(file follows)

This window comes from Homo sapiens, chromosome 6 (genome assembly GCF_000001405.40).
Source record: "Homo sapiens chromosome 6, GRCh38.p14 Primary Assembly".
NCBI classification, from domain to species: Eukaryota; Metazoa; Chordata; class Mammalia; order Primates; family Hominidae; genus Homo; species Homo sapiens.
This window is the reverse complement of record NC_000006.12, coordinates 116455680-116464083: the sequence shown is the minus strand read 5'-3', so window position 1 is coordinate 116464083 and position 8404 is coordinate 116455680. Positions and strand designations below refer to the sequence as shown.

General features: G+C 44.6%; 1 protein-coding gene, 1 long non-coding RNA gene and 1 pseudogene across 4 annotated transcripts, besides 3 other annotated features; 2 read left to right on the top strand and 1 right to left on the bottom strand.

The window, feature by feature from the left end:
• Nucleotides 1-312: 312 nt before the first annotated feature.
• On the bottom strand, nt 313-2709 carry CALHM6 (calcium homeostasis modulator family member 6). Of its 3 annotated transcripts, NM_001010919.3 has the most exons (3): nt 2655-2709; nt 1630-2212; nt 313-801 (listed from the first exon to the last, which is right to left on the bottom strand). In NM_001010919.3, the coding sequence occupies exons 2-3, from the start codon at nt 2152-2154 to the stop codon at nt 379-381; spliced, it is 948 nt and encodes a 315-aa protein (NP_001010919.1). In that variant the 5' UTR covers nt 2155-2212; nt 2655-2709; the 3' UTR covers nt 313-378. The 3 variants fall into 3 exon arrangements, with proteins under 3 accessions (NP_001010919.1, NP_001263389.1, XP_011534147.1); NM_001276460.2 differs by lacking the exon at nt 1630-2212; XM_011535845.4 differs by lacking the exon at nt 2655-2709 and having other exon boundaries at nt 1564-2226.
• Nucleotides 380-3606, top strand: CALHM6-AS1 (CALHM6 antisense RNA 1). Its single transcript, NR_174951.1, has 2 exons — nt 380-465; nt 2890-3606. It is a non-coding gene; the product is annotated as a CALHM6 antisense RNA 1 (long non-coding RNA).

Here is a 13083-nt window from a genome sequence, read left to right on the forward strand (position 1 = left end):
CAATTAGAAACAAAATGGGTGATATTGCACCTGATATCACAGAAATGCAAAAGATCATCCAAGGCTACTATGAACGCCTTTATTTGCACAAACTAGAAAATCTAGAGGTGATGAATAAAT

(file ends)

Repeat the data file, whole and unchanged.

This window comes from Homo sapiens, chromosome 6 (genome assembly GCF_000001405.40).
Source record: "Homo sapiens chromosome 6, GRCh38.p14 Primary Assembly".
NCBI classification, from domain to species: Eukaryota; Metazoa; Chordata; class Mammalia; order Primates; family Hominidae; genus Homo; species Homo sapiens.
This window is the reverse complement of record NC_000006.12, coordinates 116455680-116464083: the sequence shown is the minus strand read 5'-3', so window position 1 is coordinate 116464083 and position 8404 is coordinate 116455680. Positions and strand designations below refer to the sequence as shown.

General features: G+C 44.6%; 1 protein-coding gene, 1 long non-coding RNA gene and 1 pseudogene across 4 annotated transcripts, besides 3 other annotated features; 2 read left to right on the top strand and 1 right to left on the bottom strand.

The window, feature by feature from the left end:
• Nucleotides 1-312: 312 nt before the first annotated feature.
• On the bottom strand, nt 313-2709 carry CALHM6 (calcium homeostasis modulator family member 6). Of its 3 annotated transcripts, NM_001010919.3 has the most exons (3): nt 2655-2709; nt 1630-2212; nt 313-801 (listed from the first exon to the last, which is right to left on the bottom strand). In NM_001010919.3, the coding sequence occupies exons 2-3, from the start codon at nt 2152-2154 to the stop codon at nt 379-381; spliced, it is 948 nt and encodes a 315-aa protein (NP_001010919.1). In that variant the 5' UTR covers nt 2155-2212; nt 2655-2709; the 3' UTR covers nt 313-378. The 3 variants fall into 3 exon arrangements, with proteins under 3 accessions (NP_001010919.1, NP_001263389.1, XP_011534147.1); NM_001276460.2 differs by lacking the exon at nt 1630-2212; XM_011535845.4 differs by lacking the exon at nt 2655-2709 and having other exon boundaries at nt 1564-2226.
• Nucleotides 380-3606, top strand: CALHM6-AS1 (CALHM6 antisense RNA 1). Its single transcript, NR_174951.1, has 2 exons — nt 380-465; nt 2890-3606. It is a non-coding gene; the product is annotated as a CALHM6 antisense RNA 1 (long non-coding RNA).

Here is a 13083-nt window from a genome sequence, read left to right on the forward strand (position 1 = left end):
CAATTAGAAACAAAATGGGTGATATTGCACCTGATATCACAGAAATGCAAAAGATCATCCAAGGCTACTATGAACGCCTTTATTTGCACAAACTAGAAAATCTAGAGGTGATGAATAAAT